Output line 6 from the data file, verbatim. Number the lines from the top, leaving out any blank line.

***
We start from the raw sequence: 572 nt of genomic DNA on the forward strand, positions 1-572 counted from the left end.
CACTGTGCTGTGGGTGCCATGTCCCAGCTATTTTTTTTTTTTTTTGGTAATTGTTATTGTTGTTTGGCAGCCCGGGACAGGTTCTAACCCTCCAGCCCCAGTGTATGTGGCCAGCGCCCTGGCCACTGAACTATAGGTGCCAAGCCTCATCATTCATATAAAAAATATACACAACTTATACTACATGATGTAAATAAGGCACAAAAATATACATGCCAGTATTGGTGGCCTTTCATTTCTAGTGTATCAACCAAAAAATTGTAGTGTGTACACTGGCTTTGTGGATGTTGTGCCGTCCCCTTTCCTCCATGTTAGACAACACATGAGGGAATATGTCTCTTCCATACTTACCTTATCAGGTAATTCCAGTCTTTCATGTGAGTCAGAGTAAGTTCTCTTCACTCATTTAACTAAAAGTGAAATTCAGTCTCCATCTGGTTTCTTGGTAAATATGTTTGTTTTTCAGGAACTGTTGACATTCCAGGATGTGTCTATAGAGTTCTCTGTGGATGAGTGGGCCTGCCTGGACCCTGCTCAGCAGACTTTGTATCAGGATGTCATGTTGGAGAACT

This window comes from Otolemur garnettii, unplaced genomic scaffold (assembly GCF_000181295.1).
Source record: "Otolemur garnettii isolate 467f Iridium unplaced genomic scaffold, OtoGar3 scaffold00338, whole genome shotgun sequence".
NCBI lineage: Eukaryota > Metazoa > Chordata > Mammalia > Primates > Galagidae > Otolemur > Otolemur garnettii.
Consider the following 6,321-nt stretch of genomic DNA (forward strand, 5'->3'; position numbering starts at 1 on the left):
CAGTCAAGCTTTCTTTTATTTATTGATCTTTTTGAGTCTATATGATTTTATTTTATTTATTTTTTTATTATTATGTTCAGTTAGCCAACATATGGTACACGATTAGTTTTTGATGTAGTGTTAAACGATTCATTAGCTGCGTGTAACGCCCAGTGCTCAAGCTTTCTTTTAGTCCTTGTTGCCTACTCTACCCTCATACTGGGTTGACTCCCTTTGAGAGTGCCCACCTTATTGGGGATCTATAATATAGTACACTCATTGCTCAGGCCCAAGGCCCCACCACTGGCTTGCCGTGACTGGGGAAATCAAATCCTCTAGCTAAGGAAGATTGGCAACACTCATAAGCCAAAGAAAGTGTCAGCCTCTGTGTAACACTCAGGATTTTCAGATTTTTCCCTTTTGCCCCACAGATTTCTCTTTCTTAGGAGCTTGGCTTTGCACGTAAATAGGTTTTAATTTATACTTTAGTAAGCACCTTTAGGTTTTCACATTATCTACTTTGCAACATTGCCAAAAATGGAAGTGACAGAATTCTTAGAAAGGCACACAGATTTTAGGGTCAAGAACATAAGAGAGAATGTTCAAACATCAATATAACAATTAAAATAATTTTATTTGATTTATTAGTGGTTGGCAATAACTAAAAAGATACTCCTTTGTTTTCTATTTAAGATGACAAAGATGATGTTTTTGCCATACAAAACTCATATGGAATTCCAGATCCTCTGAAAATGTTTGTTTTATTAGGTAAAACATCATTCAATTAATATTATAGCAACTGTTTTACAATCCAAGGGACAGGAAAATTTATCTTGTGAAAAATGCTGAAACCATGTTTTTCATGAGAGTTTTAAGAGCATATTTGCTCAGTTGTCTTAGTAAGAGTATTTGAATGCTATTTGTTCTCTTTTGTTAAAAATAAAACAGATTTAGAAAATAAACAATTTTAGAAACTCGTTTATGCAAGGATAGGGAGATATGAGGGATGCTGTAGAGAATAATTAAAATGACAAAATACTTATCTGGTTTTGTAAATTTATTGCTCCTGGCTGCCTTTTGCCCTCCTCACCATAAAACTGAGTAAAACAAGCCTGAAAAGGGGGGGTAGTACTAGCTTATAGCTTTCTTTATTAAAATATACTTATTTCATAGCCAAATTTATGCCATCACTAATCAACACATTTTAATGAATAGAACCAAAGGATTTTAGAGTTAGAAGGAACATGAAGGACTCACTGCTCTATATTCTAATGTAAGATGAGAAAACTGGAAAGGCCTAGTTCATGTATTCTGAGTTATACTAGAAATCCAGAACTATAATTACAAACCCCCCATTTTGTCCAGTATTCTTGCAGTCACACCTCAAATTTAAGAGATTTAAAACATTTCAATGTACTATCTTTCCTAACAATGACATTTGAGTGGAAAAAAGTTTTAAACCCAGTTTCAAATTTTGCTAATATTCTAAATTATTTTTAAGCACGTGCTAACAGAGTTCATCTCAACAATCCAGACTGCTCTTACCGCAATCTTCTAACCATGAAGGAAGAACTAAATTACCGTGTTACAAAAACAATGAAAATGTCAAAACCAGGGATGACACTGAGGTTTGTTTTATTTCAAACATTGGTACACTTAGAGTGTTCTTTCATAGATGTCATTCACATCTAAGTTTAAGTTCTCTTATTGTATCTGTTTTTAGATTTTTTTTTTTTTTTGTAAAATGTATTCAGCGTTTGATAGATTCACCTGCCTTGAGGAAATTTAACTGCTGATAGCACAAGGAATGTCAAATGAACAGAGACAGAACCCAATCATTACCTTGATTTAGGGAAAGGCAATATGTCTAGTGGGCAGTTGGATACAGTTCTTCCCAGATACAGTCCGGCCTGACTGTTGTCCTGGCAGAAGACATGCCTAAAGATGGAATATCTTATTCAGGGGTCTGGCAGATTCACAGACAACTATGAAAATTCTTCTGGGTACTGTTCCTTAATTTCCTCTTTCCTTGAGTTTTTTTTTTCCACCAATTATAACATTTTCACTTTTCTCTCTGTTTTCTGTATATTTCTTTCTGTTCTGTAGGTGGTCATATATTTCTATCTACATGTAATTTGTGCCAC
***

Consider the following 6,321-nt stretch of genomic DNA (forward strand, 5'->3'; position numbering starts at 1 on the left):